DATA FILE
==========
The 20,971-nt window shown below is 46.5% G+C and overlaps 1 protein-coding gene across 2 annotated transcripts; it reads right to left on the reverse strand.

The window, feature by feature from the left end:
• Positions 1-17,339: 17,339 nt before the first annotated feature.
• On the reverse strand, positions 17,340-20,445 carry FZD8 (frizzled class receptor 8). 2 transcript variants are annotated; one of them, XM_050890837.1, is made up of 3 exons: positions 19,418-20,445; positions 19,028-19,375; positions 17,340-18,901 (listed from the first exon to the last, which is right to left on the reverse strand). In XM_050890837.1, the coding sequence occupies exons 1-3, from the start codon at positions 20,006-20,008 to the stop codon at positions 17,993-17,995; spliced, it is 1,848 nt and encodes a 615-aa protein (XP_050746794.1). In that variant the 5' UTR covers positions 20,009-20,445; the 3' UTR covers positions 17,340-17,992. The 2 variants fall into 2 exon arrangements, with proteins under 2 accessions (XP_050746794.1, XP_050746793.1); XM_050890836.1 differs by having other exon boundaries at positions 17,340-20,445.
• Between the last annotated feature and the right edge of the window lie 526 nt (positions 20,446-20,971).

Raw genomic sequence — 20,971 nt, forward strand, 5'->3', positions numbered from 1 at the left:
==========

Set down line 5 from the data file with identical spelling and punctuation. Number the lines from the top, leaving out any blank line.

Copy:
• Between the last annotated feature and the right edge of the window lie 526 nt (positions 20,446-20,971).